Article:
Only Fools and Horses the Musical: A Fun Show That’s Ideal for Fans of the Original
Recently, Only Fools and Horses the Musical launched on broadway. Based on one of the best known British sitcoms of the 80s and 90s, the show follows the lives of the Trotters, with Del Boy, Rodney and Grandad being Peckham street traders trying their hardest to become millionaires through wacky schemes and scams.
It’s an ambitious show, and one with a lot to live up to. After all, Only Fools and Horses was one of the most popular British TV shows of all time, as one of the most loved by both critics and the general public. Anything that tarnished its name wouldn’t go down well, especially after some of the questionable spinoffs that followed in the original’s shows footsteps.
So can the musical do it? Can it really live up to its TV counterpart? Can a mere musical continue the legacy of one of the best sitcoms of all time?
Yes. Yes it can. It may not entirely match every aspect of the original series, but Only Fools and Horses the Musical does indeed manage to live up to its inspiration just fine.
Indeed, it does better on that front than many of the shows own spinoffs do. Say what you like about the casting here, but I felt they looked, acted and sounded a lot more like their TV counterparts than their younger versions in Rock and Chips did. I mean, at least Del acted like in the original series in this one!
Of course, there are obviously going to be differences. Del isn’t played by David Jason, Rodney doesn’t really look that much like Nicholas Lyndhurst and a few of the other cast seem a bit more like reinterpretations of the original characters that carbon copies (like say, Sid). But most do look and sound spot on here (especially Trigger and Boycie), and the entire cast act enough like their original counterparts that you’ll quickly get used to their presence.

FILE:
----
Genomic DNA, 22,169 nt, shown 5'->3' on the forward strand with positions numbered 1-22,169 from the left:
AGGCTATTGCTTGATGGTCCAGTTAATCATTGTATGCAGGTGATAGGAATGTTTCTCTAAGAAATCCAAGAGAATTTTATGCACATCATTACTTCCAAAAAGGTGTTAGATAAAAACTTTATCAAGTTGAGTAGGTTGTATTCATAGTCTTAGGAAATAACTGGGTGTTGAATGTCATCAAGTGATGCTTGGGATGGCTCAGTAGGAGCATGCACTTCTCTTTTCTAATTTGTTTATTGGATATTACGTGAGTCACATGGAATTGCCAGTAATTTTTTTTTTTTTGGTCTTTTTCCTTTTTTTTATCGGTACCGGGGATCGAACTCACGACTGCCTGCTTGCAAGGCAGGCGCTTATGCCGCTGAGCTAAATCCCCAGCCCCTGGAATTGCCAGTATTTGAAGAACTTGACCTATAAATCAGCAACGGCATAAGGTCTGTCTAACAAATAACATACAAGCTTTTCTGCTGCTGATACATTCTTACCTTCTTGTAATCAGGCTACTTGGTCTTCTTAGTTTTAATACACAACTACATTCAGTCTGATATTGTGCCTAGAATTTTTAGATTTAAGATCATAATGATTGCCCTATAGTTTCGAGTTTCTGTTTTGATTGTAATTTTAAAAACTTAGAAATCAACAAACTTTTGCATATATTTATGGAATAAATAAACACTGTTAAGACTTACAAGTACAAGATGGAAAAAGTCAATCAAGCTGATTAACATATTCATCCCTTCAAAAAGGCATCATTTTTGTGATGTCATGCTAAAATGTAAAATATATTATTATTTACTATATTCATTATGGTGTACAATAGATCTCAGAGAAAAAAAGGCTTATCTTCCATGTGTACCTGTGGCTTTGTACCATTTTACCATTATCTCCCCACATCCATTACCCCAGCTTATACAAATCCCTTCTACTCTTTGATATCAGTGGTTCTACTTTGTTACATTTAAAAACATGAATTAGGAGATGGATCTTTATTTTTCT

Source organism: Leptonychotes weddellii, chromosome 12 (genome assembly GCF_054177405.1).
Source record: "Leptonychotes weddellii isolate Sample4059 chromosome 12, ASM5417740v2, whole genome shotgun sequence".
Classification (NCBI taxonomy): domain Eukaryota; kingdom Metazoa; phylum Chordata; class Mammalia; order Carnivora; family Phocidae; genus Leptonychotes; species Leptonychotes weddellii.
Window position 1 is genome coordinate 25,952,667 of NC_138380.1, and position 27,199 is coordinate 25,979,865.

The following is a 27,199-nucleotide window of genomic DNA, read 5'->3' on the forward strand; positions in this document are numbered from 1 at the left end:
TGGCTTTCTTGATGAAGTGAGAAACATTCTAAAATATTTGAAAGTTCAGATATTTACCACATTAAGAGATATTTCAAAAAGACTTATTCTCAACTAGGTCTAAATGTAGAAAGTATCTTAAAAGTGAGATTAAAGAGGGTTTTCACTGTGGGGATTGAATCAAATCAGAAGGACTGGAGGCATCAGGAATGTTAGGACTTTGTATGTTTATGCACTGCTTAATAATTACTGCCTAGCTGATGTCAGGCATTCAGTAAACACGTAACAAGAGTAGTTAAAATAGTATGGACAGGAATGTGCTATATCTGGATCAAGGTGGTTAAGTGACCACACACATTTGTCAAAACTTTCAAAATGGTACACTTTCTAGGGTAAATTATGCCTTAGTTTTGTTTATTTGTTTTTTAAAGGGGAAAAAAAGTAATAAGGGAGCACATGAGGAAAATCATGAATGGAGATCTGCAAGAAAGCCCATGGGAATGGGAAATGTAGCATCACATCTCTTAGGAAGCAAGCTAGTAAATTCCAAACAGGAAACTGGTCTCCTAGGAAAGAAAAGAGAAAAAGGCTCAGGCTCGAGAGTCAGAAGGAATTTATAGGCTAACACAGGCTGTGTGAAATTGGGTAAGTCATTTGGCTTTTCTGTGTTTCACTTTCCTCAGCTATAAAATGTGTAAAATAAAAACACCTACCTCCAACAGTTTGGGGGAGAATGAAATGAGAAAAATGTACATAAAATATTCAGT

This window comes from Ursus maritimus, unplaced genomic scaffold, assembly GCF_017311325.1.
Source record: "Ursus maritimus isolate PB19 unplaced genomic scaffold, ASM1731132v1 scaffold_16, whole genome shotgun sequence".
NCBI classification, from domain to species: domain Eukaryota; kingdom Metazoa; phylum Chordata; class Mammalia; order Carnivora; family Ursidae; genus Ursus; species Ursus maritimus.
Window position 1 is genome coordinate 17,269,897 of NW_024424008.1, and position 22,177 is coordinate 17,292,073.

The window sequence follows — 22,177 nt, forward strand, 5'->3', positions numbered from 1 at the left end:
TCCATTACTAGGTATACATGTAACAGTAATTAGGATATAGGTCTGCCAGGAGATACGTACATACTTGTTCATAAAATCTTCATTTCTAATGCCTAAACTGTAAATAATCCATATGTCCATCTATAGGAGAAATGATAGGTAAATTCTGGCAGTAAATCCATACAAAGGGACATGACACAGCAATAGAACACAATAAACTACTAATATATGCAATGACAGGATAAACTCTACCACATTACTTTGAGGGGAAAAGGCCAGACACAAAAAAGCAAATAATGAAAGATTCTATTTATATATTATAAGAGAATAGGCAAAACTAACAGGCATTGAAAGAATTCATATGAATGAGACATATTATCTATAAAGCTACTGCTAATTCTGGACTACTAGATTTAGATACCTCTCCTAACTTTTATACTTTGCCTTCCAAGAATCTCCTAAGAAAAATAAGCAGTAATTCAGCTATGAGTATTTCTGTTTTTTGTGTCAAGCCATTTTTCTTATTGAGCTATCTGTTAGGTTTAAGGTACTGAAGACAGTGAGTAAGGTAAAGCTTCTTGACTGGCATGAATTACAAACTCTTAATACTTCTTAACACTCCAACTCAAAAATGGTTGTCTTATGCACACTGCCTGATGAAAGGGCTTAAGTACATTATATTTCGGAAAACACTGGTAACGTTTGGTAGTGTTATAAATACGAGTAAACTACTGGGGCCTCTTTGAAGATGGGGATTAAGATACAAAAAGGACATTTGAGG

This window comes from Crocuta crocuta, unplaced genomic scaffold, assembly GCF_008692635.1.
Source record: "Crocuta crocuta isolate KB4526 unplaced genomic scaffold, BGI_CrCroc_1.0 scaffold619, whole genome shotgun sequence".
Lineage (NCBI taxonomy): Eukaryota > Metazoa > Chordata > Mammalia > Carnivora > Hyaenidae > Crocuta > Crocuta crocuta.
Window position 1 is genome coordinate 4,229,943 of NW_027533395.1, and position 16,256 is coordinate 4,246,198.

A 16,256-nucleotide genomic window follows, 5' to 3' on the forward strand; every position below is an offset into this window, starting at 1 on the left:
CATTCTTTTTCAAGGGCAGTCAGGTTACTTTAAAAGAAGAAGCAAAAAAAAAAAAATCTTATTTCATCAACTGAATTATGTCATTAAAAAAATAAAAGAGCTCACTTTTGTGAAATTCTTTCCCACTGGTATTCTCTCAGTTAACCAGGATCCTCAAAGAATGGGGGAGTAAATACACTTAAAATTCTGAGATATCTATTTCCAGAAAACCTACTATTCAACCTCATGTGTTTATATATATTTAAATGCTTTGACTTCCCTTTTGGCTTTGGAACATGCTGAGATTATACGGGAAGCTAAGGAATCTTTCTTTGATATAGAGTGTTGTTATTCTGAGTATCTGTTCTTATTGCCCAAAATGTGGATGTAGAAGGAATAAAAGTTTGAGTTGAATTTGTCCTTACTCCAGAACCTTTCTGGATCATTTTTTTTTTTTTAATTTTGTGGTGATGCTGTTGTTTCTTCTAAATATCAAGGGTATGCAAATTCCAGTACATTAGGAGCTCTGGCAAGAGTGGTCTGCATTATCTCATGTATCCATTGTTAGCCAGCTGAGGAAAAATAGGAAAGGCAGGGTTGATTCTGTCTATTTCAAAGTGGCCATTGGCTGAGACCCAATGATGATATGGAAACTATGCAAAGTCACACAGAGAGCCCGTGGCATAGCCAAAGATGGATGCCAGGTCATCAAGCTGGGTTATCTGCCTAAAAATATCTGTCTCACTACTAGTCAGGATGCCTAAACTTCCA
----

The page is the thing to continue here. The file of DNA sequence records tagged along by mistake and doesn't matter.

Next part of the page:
And the story translates over pretty well too. It was always going to be tricky to adapt a 40 hour TV series into a 2 hour stage show, but they managed it pretty damn well here. They took some of the best episodes of the original, compressed them down to individual scenes for a single story and managed to recontextualise them well enough to fit together into a coherent whole.
It works surprisingly well really. You’ve got all the best jokes and lines included, there’s a decent amount of variety in the sets and locations, and even things like the songs fit into the play rather well.
Which surprised me to be honest. Only Fools and Horses is not exactly known for its music, and the only unique songs it has are the intro and ending themes. Good enough on their own, but probably not varied enough to carry a whole play: